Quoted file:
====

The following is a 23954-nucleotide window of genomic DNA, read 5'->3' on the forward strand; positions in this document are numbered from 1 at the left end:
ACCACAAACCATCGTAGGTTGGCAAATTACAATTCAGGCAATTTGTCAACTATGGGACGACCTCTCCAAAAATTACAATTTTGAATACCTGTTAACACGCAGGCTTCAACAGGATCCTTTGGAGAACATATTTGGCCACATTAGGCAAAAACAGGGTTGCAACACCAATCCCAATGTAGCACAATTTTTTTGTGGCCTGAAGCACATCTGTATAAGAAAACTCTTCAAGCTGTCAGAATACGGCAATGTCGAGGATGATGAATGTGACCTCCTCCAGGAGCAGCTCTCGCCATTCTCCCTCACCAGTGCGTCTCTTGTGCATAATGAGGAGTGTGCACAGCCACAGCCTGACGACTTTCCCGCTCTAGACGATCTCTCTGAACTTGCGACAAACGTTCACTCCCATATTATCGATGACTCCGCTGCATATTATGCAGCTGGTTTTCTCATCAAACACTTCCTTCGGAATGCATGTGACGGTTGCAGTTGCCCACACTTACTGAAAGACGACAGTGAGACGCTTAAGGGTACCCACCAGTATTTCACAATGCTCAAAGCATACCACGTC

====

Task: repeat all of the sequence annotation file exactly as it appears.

The following is a 23954-nucleotide window of genomic DNA, read 5'->3' on the forward strand; positions in this document are numbered from 1 at the left end:
ACCACAAACCATCGTAGGTTGGCAAATTACAATTCAGGCAATTTGTCAACTATGGGACGACCTCTCCAAAAATTACAATTTTGAATACCTGTTAACACGCAGGCTTCAACAGGATCCTTTGGAGAACATATTTGGCCACATTAGGCAAAAACAGGGTTGCAACACCAATCCCAATGTAGCACAATTTTTTTGTGGCCTGAAGCACATCTGTATAAGAAAACTCTTCAAGCTGTCAGAATACGGCAATGTCGAGGATGATGAATGTGACCTCCTCCAGGAGCAGCTCTCGCCATTCTCCCTCACCAGTGCGTCTCTTGTGCATAATGAGGAGTGTGCACAGCCACAGCCTGACGACTTTCCCGCTCTAGACGATCTCTCTGAACTTGCGACAAACGTTCACTCCCATATTATCGATGACTCCGCTGCATATTATGCAGCTGGTTTTCTCATCAAACACTTCCTTCGGAATGCATGTGACGGTTGCAGTTGCCCACACTTACTGAAAGACGACAGTGAGACGCTTAAGGGTACCCACCAGTATTTCACAATGCTCAAAGCATACCACGTC